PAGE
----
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Psychological, Political, and Situational Factors Combine to Boost COVID-19 Conspiracy Theory Beliefs

  • Joanne M. Miller (a1)

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Conspiracy theories (CTs) are not solely the domain of extremists and paranoids. They cut across demographic and political differences (Uscinski and Parent, 2014) and can have negative social/political consequences. For example, Imhoff and Lamberty (2020) find that belief that the seriousness of COVID-19 is being exaggerated is negatively correlated with self-reported preventative behaviours such as hand washing and social distancing, and belief that the virus was intentionally created by humans is positively correlated with self-reported hoarding of food, sanitary products, and gasoline/oil, as well as stocking up on weapons.

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Copyright

This is an Open Access article, distributed under the terms of the Creative Commons Attribution licence (http://creativecommons.org/licenses/by/4.0/), which permits unrestricted re-use, distribution, and reproduction in any medium, provided the original work is properly cited.

Corresponding author

*Corresponding author. Email: jomiller@udel.edu

References

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Berinsky, Adam. 2015. “Rumors and Health Care Reform: Experiments in Political Misinformation.” British Journal of Political Science 47 (2): 241–62.
Imhoff, Roland and Lamberty, Pia. 2020. “A Bioweapon or a Hoax? The Link Between Distinct Conspiracy Beliefs about the Coronavirus Disease (COVID-19) Outbreak and Pandemic Behavior.” Social Psychological and Personality Science, in press. https://psyarxiv.com/ye3ma/
Miller, Joanne M. 2020. “Do COVID-19 Conspiracy Theories Form a Monological Belief System?Canadian Journal of Political Science. Advance online publication. doi: 10.1017/S0008423920000517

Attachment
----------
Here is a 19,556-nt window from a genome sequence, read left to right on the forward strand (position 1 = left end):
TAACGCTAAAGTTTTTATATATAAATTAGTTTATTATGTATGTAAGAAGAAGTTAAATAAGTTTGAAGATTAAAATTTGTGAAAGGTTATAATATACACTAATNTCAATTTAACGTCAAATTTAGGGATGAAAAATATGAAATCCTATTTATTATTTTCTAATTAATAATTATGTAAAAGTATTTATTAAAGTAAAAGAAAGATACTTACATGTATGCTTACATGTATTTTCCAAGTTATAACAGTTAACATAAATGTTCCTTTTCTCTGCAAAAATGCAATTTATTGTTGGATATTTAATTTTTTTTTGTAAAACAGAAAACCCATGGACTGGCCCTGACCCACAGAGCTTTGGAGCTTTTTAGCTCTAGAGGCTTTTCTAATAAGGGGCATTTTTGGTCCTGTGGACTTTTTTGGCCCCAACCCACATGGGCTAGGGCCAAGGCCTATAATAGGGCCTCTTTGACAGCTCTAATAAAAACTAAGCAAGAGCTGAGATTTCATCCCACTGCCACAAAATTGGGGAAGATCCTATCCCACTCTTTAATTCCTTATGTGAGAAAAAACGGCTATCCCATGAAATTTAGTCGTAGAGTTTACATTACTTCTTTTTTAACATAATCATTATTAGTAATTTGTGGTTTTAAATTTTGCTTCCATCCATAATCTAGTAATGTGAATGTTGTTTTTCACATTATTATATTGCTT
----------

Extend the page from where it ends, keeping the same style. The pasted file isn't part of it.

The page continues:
Miller, Joanne M., Saunders, Kyle L., and Farhart, Christina E.. 2016. “Conspiracy Endorsement as Motivated Reasoning: The Moderating Roles of Political Knowledge and Trust.” American Journal of Political Science 60 (4): 824–44.
Nyhan, Brendan, and Reifler, Jason. 2019. “The Roles of Information Deficits and Identity Threat in the Prevalence of Misperceptions.” Journal of Elections, Public Opinion and Parties 29 (2): 222–44.
Smith, Bruce W., Dalen, Jeanne, Wiggins, Kathryn, Tooley, Erin, Christopher, Paulette, and Bernard, Jennifer. 2008. “The Brief Resilience Scale: Assessing the Ability to Bounce Back.” International Journal of Behavioral Medicine 15 (3): 194200.
Uscinski, Joseph E., Enders, Adam M., Klofstad, Casey M., Seelig, Michelle, Funchion, John, Everett, Caleb, Wuchty, Stephan, Premaratne, Kamal and Murthi, Manohar. 2020. “Why Do People Believe COVID-19 Conspiracy Theories?The Harvard Kennedy School (HKS) Misinformation Review. https://doi.org/10.37016/mr-2020-015.
Uscinski, Joseph E., and Parent, Joseph M.. 2014. American Conspiracy Theories. Oxford: Oxford University Press.
van Prooijen, Jan-Willem. 2018. “Empowerment as a Tool to Reduce Belief in Conspiracy Theories.” In Conspiracy Theories and the People Who Believe Them, ed. Uscinski, Joseph E.. New York: Oxford University Press.
van Prooijen, Jan-Willem, and Acker, Michelle. 2015. “The Influence of Control on Belief in Conspiracy Theories: Conceptual and Applied Extensions.” Applied Cognitive Psychology 29 (5): 753–61.
Vraga, Emily K., Kim, Sojung Claire, Cook, John, and Bode, Leticia. 2020. “Testing the Effectiveness of Correction Placement and Type on Instagram.” International Journal of Press and Politics. Advance online publication.: doi:10.1177/1940161220919082
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Psychological, Political, and Situational Factors Combine to Boost COVID-19 Conspiracy Theory Beliefs

  • Joanne M. Miller (a1)

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